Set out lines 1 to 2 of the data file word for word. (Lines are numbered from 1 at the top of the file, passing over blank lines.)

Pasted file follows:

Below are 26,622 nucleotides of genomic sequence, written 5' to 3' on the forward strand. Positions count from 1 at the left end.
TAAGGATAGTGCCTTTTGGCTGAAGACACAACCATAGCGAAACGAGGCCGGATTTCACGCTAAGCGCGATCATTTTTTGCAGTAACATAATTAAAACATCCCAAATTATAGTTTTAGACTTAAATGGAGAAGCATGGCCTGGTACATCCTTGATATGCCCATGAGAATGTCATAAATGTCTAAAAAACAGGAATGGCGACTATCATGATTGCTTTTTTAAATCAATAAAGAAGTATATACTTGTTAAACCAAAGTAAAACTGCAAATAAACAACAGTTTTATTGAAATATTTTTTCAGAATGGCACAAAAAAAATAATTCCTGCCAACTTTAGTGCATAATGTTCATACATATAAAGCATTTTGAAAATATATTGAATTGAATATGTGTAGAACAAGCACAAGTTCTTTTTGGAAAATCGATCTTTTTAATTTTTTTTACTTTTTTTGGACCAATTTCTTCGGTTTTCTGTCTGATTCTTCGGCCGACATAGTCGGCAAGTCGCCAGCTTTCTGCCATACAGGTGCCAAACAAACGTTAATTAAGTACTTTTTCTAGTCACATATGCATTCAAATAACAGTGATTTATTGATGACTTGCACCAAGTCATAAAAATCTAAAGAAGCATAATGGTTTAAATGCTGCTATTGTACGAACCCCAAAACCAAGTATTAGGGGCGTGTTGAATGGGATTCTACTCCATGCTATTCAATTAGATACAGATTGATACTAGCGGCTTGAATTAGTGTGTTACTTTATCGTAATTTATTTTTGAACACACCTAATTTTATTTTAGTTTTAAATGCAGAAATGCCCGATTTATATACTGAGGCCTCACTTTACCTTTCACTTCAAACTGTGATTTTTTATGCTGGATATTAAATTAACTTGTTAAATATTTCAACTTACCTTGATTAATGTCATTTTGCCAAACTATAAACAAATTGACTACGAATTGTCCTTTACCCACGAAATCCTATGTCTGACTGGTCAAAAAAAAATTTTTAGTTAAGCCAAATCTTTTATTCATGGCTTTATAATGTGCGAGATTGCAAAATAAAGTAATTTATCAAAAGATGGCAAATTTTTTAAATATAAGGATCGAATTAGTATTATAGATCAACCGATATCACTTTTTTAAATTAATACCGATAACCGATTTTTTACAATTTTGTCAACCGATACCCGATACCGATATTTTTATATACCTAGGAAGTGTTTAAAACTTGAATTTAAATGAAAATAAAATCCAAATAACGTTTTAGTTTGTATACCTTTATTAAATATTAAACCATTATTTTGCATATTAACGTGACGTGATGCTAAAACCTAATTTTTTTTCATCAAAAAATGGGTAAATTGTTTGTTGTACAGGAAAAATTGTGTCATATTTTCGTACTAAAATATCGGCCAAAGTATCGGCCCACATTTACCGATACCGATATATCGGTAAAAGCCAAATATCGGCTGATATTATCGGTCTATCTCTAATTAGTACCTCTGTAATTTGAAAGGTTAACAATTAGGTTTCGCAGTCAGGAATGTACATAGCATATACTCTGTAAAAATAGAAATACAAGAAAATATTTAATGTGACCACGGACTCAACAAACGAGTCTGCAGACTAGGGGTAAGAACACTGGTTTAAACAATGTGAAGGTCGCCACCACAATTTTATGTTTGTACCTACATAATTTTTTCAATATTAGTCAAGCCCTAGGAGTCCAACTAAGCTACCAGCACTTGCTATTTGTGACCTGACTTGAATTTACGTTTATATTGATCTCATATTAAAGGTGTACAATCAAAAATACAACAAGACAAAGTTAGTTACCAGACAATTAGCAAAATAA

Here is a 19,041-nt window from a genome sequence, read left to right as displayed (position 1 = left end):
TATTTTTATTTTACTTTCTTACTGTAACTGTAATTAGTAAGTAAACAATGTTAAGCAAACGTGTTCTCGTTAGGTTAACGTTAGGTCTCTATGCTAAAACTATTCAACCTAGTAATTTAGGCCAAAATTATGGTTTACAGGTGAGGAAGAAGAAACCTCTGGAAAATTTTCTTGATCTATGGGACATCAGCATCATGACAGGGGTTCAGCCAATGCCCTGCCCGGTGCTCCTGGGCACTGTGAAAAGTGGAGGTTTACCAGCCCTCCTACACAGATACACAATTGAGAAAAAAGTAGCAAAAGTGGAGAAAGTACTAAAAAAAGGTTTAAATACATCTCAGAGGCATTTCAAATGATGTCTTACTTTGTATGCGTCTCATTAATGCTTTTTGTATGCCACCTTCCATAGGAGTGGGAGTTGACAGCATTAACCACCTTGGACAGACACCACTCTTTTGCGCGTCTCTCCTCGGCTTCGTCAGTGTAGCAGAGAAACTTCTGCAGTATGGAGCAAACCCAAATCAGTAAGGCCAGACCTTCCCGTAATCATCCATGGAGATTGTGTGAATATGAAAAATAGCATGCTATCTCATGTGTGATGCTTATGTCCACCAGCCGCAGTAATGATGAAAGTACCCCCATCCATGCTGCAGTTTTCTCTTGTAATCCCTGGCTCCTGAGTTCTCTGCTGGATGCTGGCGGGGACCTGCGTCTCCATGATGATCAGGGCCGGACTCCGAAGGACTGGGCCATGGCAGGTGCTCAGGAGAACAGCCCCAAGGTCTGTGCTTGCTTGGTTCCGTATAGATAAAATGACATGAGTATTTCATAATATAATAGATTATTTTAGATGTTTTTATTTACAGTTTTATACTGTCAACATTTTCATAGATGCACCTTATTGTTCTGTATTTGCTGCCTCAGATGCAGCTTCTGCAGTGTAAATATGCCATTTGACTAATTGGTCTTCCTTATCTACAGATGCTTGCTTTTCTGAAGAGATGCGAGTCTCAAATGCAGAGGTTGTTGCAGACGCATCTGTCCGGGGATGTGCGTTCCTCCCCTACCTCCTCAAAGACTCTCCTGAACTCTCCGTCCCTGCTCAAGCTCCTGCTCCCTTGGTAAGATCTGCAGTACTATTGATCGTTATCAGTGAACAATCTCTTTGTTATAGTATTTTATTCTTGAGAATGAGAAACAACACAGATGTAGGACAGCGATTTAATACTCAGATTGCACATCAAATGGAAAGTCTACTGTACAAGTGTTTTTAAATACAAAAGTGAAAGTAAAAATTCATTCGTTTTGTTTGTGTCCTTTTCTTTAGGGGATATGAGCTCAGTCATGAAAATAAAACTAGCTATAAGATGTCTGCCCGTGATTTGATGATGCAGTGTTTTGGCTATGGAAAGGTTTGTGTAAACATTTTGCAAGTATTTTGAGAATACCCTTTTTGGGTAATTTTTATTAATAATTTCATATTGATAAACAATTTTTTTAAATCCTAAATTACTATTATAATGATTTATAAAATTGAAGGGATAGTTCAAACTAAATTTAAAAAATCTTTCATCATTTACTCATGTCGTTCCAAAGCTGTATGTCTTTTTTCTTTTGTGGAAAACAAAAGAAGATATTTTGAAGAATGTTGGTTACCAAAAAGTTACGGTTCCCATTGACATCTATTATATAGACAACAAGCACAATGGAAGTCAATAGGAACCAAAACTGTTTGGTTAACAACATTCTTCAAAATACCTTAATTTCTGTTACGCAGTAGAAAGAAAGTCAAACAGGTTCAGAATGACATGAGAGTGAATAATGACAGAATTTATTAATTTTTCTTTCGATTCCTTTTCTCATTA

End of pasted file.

Below are 26,622 nucleotides of genomic sequence, written 5' to 3' on the forward strand. Positions count from 1 at the left end.
TAAGGATAGTGCCTTTTGGCTGAAGACACAACCATAGCGAAACGAGGCCGGATTTCACGCTAAGCGCGATCATTTTTTGCAGTAACATAATTAAAACATCCCAAATTATAGTTTTAGACTTAAATGGAGAAGCATGGCCTGGTACATCCTTGATATGCCCATGAGAATGTCATAAATGTCTAAAAAACAGGAATGGCGACTATCATGATTGCTTTTTTAAATCAATAAAGAAGTATATACTTGTTAAACCAAAGTAAAACTGCAAATAAACAACAGTTTTATTGAAATATTTTTTCAGAATGGCACAAAAAAAATAATTCCTGCCAACTTTAGTGCATAATGTTCATACATATAAAGCATTTTGAAAATATATTGAATTGAATATGTGTAGAACAAGCACAAGTTCTTTTTGGAAAATCGATCTTTTTAATTTTTTTTACTTTTTTTGGACCAATTTCTTCGGTTTTCTGTCTGATTCTTCGGCCGACATAGTCGGCAAGTCGCCAGCTTTCTGCCATACAGGTGCCAAACAAACGTTAATTAAGTACTTTTTCTAGTCACATATGCATTCAAATAACAGTGATTTATTGATGACTTGCACCAAGTCATAAAAATCTAAAGAAGCATAATGGTTTAAATGCTGCTATTGTACGAACCCCAAAACCAAGTATTAGGGGCGTGTTGAATGGGATTCTACTCCATGCTATTCAATTAGATACAGATTGATACTAGCGGCTTGAATTAGTGTGTTACTTTATCGTAATTTATTTTTGAACACACCTAATTTTATTTTAGTTTTAAATGCAGAAATGCCCGATTTATATACTGAGGCCTCACTTTACCTTTCACTTCAAACTGTGATTTTTTATGCTGGATATTAAATTAACTTGTTAAATATTTCAACTTACCTTGATTAATGTCATTTTGCCAAACTATAAACAAATTGACTACGAATTGTCCTTTACCCACGAAATCCTATGTCTGACTGGTCAAAAAAAAATTTTTAGTTAAGCCAAATCTTTTATTCATGGCTTTATAATGTGCGAGATTGCAAAATAAAGTAATTTATCAAAAGATGGCAAATTTTTTAAATATAAGGATCGAATTAGTATTATAGATCAACCGATATCACTTTTTTAAATTAATACCGATAACCGATTTTTTACAATTTTGTCAACCGATACCCGATACCGATATTTTTATATACCTAGGAAGTGTTTAAAACTTGAATTTAAATGAAAATAAAATCCAAATAACGTTTTAGTTTGTATACCTTTATTAAATATTAAACCATTATTTTGCATATTAACGTGACGTGATGCTAAAACCTAATTTTTTTTCATCAAAAAATGGGTAAATTGTTTGTTGTACAGGAAAAATTGTGTCATATTTTCGTACTAAAATATCGGCCAAAGTATCGGCCCACATTTACCGATACCGATATATCGGTAAAAGCCAAATATCGGCTGATATTATCGGTCTATCTCTAATTAGTACCTCTGTAATTTGAAAGGTTAACAATTAGGTTTCGCAGTCAGGAATGTACATAGCATATACTCTGTAAAAATAGAAATACAAGAAAATATTTAATGTGACCACGGACTCAACAAACGAGTCTGCAGACTAGGGGTAAGAACACTGGTTTAAACAATGTGAAGGTCGCCACCACAATTTTATGTTTGTACCTACATAATTTTTTCAATATTAGTCAAGCCCTAGGAGTCCAACTAAGCTACCAGCACTTGCTATTTGTGACCTGACTTGAATTTACGTTTATATTGATCTCATATTAAAGGTGTACAATCAAAAATACAACAAGACAAAGTTAGTTACCAGACAATTAGCAAAATAA